Depends upon the disassembly, assembler and what you did in the meantime. The basic ROM hack for a non filesystem (so anything older than the DS that did not come on a floppy disc or optical media, give or take some homebrew efforts) game will tend to start from the assumption that the basic ROM layout is the same. One wherein you assemble the whole ROM from some kind of source code (be it leaked or fan recreated) could well radically alter things and not have it be anywhere near as annoying as doing that is for a baseline ROM as a hack. Indeed I would tend to assume it was going to be different until proven otherwise -- making a more matching one then probably wanting to match assembler handling (be it by recreating it or finding and making whatever Nintendo used all those years ago run on what you have available to you), build scripts and whatever else Nintendo used back when ( https://www.pagetable.com/?p=28&cpage=1
is somewhat related at this point, even if only as an example of what might be in store for that one and I am not sure if such things have been included in any of the gigaleaks or similar).
If you are playing with a disassembly forcing it into GBA mode is nothing too drastic -- there will be a little check during early run of the game and going from there. You can then recreate such a thing, or indeed dodge it entirely if you so desire. Colour restoration in that is also nothing too troubling -- if memory serves the same thing that also did the "is on GBA" is also the thing that tells it if so then also put these brightened/washed out palettes on there because this first gen unlit GBA screen is so dark (it being several years before the SP, never mind the GB player or SP 101, was even a glint in Nintendo's eye at this point). https://bgb.bircd.org/pandocs.htm#cgbregisters
has how GBA detection works.
Character per line limit, assuming you don't care to make it larger, is something you can generally find your yourself once you have the text -- new lines will either be handled by pointers, some kind of autowrap (unlikely on a GB/GBC but not impossible) or some kind of value within the text itself (windows typically using 0d0A, unix tending to be 0a, hence the option you might be given in various editors or windows notepad not necessarily always displaying new lines in ASCII art and whatnot). Pointers (which will come back up in a second) might take a bit more effort but if you have found the text (relative search, tracing, corruption, grabbing text from RAM and back searching for it, compression searching... it matters not, just that you have it) and thus have enough to start making a table you can then doodle on.
Alternatively if it is not a variable width font you can usually figure out how many pixels it assigns to characters, the general borders of the thing and then use an image editor if you wanted to multiply it out.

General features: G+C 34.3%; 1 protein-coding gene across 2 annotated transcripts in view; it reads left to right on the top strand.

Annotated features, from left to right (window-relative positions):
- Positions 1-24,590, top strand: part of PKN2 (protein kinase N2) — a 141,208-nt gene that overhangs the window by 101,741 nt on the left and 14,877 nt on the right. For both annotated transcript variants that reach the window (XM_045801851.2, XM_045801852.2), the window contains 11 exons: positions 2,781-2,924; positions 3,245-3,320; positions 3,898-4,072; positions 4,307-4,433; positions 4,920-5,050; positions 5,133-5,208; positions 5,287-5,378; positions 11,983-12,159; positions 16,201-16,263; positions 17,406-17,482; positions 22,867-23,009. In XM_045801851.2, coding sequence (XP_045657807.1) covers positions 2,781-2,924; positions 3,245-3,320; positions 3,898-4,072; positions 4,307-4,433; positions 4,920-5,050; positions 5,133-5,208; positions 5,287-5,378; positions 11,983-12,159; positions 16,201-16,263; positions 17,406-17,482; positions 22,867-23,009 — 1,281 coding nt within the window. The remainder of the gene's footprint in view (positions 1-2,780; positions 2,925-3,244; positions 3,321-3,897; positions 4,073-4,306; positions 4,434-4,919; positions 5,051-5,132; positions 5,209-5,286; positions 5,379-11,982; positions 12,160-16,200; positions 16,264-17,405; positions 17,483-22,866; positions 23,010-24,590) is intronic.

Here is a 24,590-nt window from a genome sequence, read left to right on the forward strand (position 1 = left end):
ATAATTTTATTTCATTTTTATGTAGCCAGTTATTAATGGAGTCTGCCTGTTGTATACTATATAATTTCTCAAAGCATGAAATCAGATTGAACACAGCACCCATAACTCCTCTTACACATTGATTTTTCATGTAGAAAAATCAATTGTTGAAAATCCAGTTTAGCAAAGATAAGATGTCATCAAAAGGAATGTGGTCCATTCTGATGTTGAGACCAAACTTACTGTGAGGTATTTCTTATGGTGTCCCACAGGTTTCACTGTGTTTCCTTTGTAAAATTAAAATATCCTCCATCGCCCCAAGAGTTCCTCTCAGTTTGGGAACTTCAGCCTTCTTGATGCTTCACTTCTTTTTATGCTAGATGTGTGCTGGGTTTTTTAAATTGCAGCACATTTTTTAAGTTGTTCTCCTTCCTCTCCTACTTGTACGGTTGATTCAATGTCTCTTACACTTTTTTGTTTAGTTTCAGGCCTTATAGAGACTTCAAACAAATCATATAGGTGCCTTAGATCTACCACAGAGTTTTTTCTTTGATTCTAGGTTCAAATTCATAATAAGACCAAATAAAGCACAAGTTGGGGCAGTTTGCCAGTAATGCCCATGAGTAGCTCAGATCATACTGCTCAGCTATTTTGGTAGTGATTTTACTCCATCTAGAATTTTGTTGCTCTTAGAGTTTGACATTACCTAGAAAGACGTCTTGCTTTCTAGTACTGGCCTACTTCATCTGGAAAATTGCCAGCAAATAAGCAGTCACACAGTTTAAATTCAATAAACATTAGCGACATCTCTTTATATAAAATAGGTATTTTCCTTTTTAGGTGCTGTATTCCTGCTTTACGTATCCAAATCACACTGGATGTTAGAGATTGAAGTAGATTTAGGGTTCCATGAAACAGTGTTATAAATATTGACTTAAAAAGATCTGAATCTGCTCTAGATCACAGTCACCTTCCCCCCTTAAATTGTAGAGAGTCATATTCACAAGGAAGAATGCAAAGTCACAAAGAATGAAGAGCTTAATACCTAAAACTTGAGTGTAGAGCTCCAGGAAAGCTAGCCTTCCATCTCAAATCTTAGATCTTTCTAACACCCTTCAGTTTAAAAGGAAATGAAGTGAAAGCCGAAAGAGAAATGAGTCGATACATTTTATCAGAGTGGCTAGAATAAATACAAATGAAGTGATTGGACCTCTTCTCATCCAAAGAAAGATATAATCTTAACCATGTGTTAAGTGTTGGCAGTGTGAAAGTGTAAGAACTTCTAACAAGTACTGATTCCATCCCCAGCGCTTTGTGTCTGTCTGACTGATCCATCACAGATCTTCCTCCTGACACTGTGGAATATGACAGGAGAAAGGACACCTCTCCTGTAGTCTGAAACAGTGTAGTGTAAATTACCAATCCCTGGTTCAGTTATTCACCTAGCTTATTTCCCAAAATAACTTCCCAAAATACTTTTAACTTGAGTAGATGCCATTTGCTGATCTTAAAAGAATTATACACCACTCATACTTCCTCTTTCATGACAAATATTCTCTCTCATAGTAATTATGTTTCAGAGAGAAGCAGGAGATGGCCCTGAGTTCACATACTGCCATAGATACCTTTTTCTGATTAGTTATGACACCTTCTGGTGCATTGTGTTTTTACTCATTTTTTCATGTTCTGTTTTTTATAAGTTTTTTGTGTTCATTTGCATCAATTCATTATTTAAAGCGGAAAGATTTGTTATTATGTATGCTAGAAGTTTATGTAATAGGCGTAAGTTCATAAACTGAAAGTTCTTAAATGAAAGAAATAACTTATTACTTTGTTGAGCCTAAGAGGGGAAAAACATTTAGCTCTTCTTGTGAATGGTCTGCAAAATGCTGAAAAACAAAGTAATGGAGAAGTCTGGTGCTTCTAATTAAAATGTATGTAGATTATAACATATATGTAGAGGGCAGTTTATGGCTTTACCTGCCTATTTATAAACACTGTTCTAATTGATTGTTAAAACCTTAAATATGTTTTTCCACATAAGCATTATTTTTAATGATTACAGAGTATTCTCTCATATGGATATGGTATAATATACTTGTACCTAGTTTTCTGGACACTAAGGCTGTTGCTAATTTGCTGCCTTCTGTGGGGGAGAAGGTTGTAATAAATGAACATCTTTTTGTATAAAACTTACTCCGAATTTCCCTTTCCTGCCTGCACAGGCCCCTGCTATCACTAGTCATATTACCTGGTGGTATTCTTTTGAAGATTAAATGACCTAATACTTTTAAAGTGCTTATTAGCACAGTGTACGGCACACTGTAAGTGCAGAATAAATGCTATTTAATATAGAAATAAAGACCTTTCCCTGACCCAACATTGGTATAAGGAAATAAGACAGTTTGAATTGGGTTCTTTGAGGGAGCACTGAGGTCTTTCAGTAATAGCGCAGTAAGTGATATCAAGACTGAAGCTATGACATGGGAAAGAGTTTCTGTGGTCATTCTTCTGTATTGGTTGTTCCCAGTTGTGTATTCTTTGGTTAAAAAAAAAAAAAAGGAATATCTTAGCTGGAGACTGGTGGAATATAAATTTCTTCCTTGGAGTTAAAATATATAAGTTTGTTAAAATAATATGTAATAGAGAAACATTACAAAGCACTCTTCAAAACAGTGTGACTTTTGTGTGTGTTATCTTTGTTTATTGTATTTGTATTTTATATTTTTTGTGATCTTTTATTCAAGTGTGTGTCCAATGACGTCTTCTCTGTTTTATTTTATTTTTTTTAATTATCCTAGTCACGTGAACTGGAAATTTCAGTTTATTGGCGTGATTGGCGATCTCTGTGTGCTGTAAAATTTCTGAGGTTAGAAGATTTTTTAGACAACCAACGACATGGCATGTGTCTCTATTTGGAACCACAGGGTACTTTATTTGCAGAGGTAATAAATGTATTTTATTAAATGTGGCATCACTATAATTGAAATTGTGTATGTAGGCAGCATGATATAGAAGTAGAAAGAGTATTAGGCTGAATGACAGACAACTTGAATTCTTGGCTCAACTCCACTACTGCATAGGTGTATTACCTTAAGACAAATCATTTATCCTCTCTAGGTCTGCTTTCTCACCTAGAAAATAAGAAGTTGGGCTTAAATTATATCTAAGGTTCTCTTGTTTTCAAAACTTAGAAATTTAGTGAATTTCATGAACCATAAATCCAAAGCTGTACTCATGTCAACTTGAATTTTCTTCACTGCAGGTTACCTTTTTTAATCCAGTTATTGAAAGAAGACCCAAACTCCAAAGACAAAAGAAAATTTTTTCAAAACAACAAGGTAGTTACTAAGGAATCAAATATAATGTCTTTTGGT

"As far as editing the text goes, I know with some editors you had to make sure not to go make the each dialog any longer than it was already because it could potentially overwrite the next. Are there any restrictions like that with a disassembly either in terms of individual dialogs or the total dialog length?"
Is perhaps not the right question or line of thought in it. I don't doubt there are restrictions with various editors and there are good technical reasons for them, however if you are at the point in life where you are considering playing with disassembly then it is moot.
There are two reasons for such restrictions, three if you want to count screen real estate issues but that is only related at best and sort of covered above.
1) Not enough space in the ROM. Not an issue for almost any GBA ROM (Mother 3 tending to be the only exception worth speaking of) where anyone can have 32 megabytes of total ROM space absolutely trivially if they wanted, could be more of one for the GB/GBC as they were more limited in space and increasing space might have been a hard task (see mbc changing). Working with a disassembly might make this easier but still could throw up some hurdles.
2) Someone did not care to sort out the pointers properly.
Pointers are like contents pages in a book is usually how I describe things. Open up a book, rip out a bunch of pages or stuff some new ones in and if you go along dutifully counting pages to get to what the old and out of date contents page says and chances are you will not be where you want to be. As your little 4.194304MHz z80 a like with 8K of RAM (which is actually more powerful than a lot of even older systems) is not going to want to parse an entire game script every time it wants to do something then it will have little signposts saying where things are, pointing the way if you will. Change the text and you change these, add more in and you have to find new space somewhere in the ROM. Making a text editor handle this I would generally have considered as part of the basic functionality but not all will do that, and might not even need that for the purposes of the would be coder of it if they are less interested in fiddling with major translations as much as changing a word or two here and there and just need a glorified program to display text as determined by their table along with any placeholders and markup, and at least pull from pointers.